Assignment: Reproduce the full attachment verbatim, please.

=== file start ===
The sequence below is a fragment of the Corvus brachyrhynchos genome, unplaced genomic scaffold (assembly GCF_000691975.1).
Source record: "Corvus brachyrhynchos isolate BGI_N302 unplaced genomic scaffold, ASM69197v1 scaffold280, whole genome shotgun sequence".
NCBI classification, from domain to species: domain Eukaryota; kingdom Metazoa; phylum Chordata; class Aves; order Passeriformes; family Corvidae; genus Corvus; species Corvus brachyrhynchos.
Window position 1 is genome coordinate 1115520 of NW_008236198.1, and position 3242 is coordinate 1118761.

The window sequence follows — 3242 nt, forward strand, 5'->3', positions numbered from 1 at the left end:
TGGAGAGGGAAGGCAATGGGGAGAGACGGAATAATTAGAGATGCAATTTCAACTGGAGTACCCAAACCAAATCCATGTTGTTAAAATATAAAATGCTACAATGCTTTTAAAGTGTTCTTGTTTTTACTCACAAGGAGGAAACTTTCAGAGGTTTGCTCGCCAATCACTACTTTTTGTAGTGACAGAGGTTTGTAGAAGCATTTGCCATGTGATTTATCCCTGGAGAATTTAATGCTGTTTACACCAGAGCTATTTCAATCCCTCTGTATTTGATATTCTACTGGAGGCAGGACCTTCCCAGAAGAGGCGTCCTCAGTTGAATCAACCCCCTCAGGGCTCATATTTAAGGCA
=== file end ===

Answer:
The sequence below is a fragment of the Corvus brachyrhynchos genome, unplaced genomic scaffold (assembly GCF_000691975.1).
Source record: "Corvus brachyrhynchos isolate BGI_N302 unplaced genomic scaffold, ASM69197v1 scaffold280, whole genome shotgun sequence".
NCBI classification, from domain to species: domain Eukaryota; kingdom Metazoa; phylum Chordata; class Aves; order Passeriformes; family Corvidae; genus Corvus; species Corvus brachyrhynchos.
Window position 1 is genome coordinate 1115520 of NW_008236198.1, and position 3242 is coordinate 1118761.

The window sequence follows — 3242 nt, forward strand, 5'->3', positions numbered from 1 at the left end:
TGGAGAGGGAAGGCAATGGGGAGAGACGGAATAATTAGAGATGCAATTTCAACTGGAGTACCCAAACCAAATCCATGTTGTTAAAATATAAAATGCTACAATGCTTTTAAAGTGTTCTTGTTTTTACTCACAAGGAGGAAACTTTCAGAGGTTTGCTCGCCAATCACTACTTTTTGTAGTGACAGAGGTTTGTAGAAGCATTTGCCATGTGATTTATCCCTGGAGAATTTAATGCTGTTTACACCAGAGCTATTTCAATCCCTCTGTATTTGATATTCTACTGGAGGCAGGACCTTCCCAGAAGAGGCGTCCTCAGTTGAATCAACCCCCTCAGGGCTCATATTTAAGGCA